Comparative Children's Literature: What Is There to Compare?

By Nikolajeva, Maria | Papers: Explorations into Children's Literature, May 2008 | Go to article overview

Comparative Children's Literature: What Is There to Compare?


Nikolajeva, Maria, Papers: Explorations into Children's Literature


Literary texts do not appear in a vacuum. Literature in Western society has been written for several thousand years, and literature written specifically for children has existed for at least two hundred years. Thousands of children's books are published every year. Writers have usually read books by other writers or are at least aware of them. In the case of children's writers, they are most likely to have read the major children's classics, but they have probably also read mainstream literature. Whether conscious about this or not, writers are affected by what they read and even by what they have not read, but only heard about. Not all people today have actually read Shakespeare, but many know the plots and characters of at least the most famous plays. Literature is also disseminated through other channels, such as film, television, comics and computer games. When we read a book, we are often struck by its similarities to others we know. For instance, if we compare The Lion, the Witch and the Warbrobe and Harry Potter and the Philosopher's Stone we will observe many similarities: events, happenings, settings, characters, symbols, and messages. At the same time, we will most likely note that in many ways the two novels are different and perhaps contemplate the nature of the difference.

The word 'comparative' originates from the Latin comparare and is defined in Oxford English Dictionary as 'involving comparison between two or more subjects or branches of science'. Comparative literature is a field of literary scholarship focused on comparing aspects of various literary phenomena, such as texts from different cultures and historical periods, texts by different writers, texts from different genres or different texts from the same genre, or two versions of the same text, for instance, in translation, retelling, or adaptation. The purpose of comparison can be a deeper understanding of literary texts in a broader historical, social and literary context; it can also be an examination of influences and intertexts.

In comparing two or several literary works, we pursue the goal of identifying their similarities and dissimilarities as well as providing possible reasons for those. Some straightforward reasons for similarity can be that the two texts are written by the same author; that they are written within the same genre; or that they are written more or less at the same time and within the same culture. A further reason, frequently employed in comparative studies, is the assumption that a writer has been influenced by another, earlier writer. Since the first Pippi Longstocking book, by Astrid Lindgren, appeared forty years later than Anne of Green Gables, it is natural to see the influence of the older book on the later one (although if you read Pippi Longstocking first you may believe that L.M. Montgomery was inspired by Pippi in giving her heroine red hair and rebellious temper). The question of literary influence has, however, been under serious debate during the last twenty years. Harold Bloom discusses in his widely known study The Anxiety of Influence (1973) a pattern of literary evolution in which every writer has a model, The Great Literary Father, from whose influence he (writers are by definition male in Bloom's theory) must liberate himself. A true writer will, according to Bloom, achieve at least some degree of freedom from the model, both by absorbing and transforming his strength. Thus, for Bloom, literary activity basically implies a rewriting-or in Bloom's terms, creative misreading-of a previously existing text. Yet the anxiety of not being able to compete with the Master is an inevitable part of the creative process. The indisputable Literary Father for Bloom is Shakespeare; thus the task of a literary critic is, on the most primitive level, to compare the writer under scrutiny with Shakespeare and state the degree to which he achieves the statute of the Master: knee high or waist high.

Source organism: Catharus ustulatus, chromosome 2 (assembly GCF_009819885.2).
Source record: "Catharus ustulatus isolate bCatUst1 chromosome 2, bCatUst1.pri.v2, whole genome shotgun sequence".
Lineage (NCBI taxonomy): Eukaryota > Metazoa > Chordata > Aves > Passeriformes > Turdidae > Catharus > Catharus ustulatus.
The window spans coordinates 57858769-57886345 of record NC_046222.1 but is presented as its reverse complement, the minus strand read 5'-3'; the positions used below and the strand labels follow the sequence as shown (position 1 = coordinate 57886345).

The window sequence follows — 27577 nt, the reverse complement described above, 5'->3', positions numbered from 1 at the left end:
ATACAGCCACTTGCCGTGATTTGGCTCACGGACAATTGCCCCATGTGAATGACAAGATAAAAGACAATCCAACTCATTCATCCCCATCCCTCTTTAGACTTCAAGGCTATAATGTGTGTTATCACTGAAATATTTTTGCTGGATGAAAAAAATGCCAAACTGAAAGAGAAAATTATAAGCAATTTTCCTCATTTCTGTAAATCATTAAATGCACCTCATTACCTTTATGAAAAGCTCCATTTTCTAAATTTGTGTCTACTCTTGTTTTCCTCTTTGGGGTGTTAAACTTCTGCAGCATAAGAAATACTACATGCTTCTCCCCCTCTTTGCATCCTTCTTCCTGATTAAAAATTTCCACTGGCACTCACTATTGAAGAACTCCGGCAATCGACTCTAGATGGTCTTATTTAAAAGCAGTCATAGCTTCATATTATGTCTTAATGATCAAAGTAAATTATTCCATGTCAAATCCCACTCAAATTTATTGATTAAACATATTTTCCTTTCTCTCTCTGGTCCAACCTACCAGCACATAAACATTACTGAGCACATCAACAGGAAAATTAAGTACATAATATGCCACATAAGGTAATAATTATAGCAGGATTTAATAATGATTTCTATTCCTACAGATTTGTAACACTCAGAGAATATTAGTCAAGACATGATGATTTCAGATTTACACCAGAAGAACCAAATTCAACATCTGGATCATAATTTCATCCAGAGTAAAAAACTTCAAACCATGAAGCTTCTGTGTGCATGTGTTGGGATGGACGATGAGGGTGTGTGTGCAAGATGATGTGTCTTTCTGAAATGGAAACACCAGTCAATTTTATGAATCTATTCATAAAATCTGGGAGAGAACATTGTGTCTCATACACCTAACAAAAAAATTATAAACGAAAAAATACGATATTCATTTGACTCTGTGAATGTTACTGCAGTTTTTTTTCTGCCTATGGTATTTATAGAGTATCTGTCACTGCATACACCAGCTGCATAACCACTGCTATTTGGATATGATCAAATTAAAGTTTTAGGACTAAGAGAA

Some critics of children's literature take Bloom as a starting point, suggesting that in the case of children's literature, the 'anxiety of influence' is not an issue. …

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